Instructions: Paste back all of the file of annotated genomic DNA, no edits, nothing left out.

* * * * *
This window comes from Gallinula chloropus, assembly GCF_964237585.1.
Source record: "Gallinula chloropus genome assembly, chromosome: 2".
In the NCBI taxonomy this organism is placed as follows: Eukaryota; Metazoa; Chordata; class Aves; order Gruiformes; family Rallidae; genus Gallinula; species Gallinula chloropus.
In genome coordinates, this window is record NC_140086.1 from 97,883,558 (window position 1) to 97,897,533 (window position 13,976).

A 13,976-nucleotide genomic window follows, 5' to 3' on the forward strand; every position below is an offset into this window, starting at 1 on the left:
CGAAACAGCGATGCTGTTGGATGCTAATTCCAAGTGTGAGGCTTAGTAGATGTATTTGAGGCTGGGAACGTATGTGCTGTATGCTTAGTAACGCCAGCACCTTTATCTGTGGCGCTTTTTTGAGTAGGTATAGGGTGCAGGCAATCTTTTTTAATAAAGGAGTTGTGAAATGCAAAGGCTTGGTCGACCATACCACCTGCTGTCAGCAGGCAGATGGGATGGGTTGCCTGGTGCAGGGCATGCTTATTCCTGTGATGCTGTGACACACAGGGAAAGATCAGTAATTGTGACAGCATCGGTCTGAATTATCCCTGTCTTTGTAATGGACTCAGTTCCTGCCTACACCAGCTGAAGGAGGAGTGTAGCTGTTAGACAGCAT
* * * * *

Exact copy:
This window comes from Gallinula chloropus, assembly GCF_964237585.1.
Source record: "Gallinula chloropus genome assembly, chromosome: 2".
In the NCBI taxonomy this organism is placed as follows: Eukaryota; Metazoa; Chordata; class Aves; order Gruiformes; family Rallidae; genus Gallinula; species Gallinula chloropus.
In genome coordinates, this window is record NC_140086.1 from 97,883,558 (window position 1) to 97,897,533 (window position 13,976).

A 13,976-nucleotide genomic window follows, 5' to 3' on the forward strand; every position below is an offset into this window, starting at 1 on the left:
CGAAACAGCGATGCTGTTGGATGCTAATTCCAAGTGTGAGGCTTAGTAGATGTATTTGAGGCTGGGAACGTATGTGCTGTATGCTTAGTAACGCCAGCACCTTTATCTGTGGCGCTTTTTTGAGTAGGTATAGGGTGCAGGCAATCTTTTTTAATAAAGGAGTTGTGAAATGCAAAGGCTTGGTCGACCATACCACCTGCTGTCAGCAGGCAGATGGGATGGGTTGCCTGGTGCAGGGCATGCTTATTCCTGTGATGCTGTGACACACAGGGAAAGATCAGTAATTGTGACAGCATCGGTCTGAATTATCCCTGTCTTTGTAATGGACTCAGTTCCTGCCTACACCAGCTGAAGGAGGAGTGTAGCTGTTAGACAGCAT